House Bill 1196 originally sought to drop our mandatory school attendance age back to 16. House Education hoghoused HB 1196 last Wednesday to clamp down on recording devices in K-12 classrooms:
No person, including a student, may use any electronic listening or recording device in any classroom of a school district without the prior consent of the teacher in the classroom and the principal of the school.
Any person, other than a student, who violates this section is guilty of a Class 2 misdemeanor. Any student who violates this section is subject to appropriate disciplinary action as provided in school district policy [2017 HB 1196, as amended in House Education, 2017.02.15].
The School Administrators of South Dakota brought this hoghouse to protect teachers and students from unauthorized recordings in the classroom. Speaking for the administrators, Rob Monson said HB 1196 is not intended to stop folks from taking photos and videos at public events like basketball games and school plays (although you’d better check with the director and the playwright before recording any part of the school play). It’s meant to keep kids from catching teachers at awkward moments and manipulating images to embarrass teachers via social media.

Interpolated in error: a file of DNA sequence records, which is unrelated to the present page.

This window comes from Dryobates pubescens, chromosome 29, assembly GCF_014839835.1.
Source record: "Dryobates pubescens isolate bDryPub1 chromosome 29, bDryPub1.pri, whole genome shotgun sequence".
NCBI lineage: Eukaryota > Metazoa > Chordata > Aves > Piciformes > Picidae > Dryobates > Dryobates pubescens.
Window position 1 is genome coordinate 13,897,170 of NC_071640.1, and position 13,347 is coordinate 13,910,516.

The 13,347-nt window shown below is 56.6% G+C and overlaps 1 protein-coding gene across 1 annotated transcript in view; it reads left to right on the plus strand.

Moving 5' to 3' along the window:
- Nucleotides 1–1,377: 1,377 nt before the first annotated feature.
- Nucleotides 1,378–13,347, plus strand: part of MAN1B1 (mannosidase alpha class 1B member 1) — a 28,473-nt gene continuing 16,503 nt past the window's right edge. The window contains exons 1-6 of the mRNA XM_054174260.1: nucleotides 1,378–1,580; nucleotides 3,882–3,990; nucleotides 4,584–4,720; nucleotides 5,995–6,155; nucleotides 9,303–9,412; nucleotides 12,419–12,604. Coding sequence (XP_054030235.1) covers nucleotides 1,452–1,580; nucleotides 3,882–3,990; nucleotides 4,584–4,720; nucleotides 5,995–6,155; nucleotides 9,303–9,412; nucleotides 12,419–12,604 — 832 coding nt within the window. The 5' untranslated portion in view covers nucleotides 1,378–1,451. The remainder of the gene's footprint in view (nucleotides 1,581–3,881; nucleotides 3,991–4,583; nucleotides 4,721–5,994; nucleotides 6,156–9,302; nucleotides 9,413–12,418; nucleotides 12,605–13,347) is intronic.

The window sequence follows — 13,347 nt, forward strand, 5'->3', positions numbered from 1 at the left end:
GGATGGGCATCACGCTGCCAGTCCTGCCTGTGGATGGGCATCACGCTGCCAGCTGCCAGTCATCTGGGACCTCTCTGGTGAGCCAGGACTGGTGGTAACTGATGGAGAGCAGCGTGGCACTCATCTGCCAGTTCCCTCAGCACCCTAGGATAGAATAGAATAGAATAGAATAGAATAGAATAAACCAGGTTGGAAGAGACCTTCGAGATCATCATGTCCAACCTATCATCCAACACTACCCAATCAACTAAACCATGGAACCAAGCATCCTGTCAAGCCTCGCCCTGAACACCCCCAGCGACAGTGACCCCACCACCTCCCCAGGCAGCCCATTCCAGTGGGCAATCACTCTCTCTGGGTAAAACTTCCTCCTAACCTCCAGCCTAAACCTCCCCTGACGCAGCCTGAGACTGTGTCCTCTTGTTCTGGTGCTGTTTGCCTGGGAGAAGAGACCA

Now teachers and administrators can already prohibit kids from using phones and other gadgets in the classroom, under school policy. The proponents contended that school policy can’t restrict adults from making such recordings and that state law is required to provide full protection from unauthorized recording.
Rep. Burt Tulson asked if hearing aids could fall under the text. Obviously that’s not the intent of the bill, but that’s not made clear in the text of the bill. Nor, as Rep. Bob Glanzer noted, does the bill make clear that it doesn’t extend to the use of iPads, laptop computers, or other computing devices that students and teachers regularly use in the classroom.
Last weekend, I judged speech and debate rounds in ten different classrooms in Watertown High School. School was out, the classroom teachers were elsewhere, but I was in public school district classrooms. In those rounds, I used my tablet and laptop to take notes on student presentations. I didn’t record audio or video, but I did record the proceedings in electronic handwriting and typewriting. Many of my fellow judges use their phones to keep time in debate rounds. Strictly read, HB 1196 would have required each of us judges to get permission from every Watertown High School teacher and the principal to carry on our normal debate-judging activities in their classrooms.
House Education passed HB 1196 on an 8–6 vote, with the nays appearing more concerned that the Class 2 misdemeanor penalty was too harsh. HB 1196 is on Tuesday’s House calendar, along with 45 other bills. If this bill is necessary, I suggest a quick amendment—strike “may use any electronic listening or recording device” and replace with “may take photos or make audio or video recordings while class is in session.”